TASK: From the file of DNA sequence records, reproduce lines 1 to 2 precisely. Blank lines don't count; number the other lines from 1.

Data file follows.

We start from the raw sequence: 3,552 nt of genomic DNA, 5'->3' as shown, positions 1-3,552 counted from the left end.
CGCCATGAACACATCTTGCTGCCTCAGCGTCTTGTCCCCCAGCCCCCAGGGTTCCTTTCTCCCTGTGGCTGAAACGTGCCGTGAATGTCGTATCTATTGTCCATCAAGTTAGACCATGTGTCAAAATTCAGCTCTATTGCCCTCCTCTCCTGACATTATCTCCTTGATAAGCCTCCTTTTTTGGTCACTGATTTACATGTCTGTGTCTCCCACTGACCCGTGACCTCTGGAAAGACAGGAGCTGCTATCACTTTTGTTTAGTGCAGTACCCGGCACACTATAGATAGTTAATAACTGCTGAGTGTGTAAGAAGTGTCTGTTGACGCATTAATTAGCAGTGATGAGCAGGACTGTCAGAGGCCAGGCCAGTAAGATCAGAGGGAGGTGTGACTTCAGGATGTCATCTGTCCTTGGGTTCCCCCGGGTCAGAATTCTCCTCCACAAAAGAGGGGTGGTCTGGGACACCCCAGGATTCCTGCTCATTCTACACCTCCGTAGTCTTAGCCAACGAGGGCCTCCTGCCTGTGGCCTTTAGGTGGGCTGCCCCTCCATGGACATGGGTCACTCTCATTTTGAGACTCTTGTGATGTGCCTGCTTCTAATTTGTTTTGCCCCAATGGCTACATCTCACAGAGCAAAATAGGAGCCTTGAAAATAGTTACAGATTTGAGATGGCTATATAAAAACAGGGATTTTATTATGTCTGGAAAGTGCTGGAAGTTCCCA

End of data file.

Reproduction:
We start from the raw sequence: 3,552 nt of genomic DNA, 5'->3' as shown, positions 1-3,552 counted from the left end.
CGCCATGAACACATCTTGCTGCCTCAGCGTCTTGTCCCCCAGCCCCCAGGGTTCCTTTCTCCCTGTGGCTGAAACGTGCCGTGAATGTCGTATCTATTGTCCATCAAGTTAGACCATGTGTCAAAATTCAGCTCTATTGCCCTCCTCTCCTGACATTATCTCCTTGATAAGCCTCCTTTTTTGGTCACTGATTTACATGTCTGTGTCTCCCACTGACCCGTGACCTCTGGAAAGACAGGAGCTGCTATCACTTTTGTTTAGTGCAGTACCCGGCACACTATAGATAGTTAATAACTGCTGAGTGTGTAAGAAGTGTCTGTTGACGCATTAATTAGCAGTGATGAGCAGGACTGTCAGAGGCCAGGCCAGTAAGATCAGAGGGAGGTGTGACTTCAGGATGTCATCTGTCCTTGGGTTCCCCCGGGTCAGAATTCTCCTCCACAAAAGAGGGGTGGTCTGGGACACCCCAGGATTCCTGCTCATTCTACACCTCCGTAGTCTTAGCCAACGAGGGCCTCCTGCCTGTGGCCTTTAGGTGGGCTGCCCCTCCATGGACATGGGTCACTCTCATTTTGAGACTCTTGTGATGTGCCTGCTTCTAATTTGTTTTGCCCCAATGGCTACATCTCACAGAGCAAAATAGGAGCCTTGAAAATAGTTACAGATTTGAGATGGCTATATAAAAACAGGGATTTTATTATGTCTGGAAAGTGCTGGAAGTTCCCA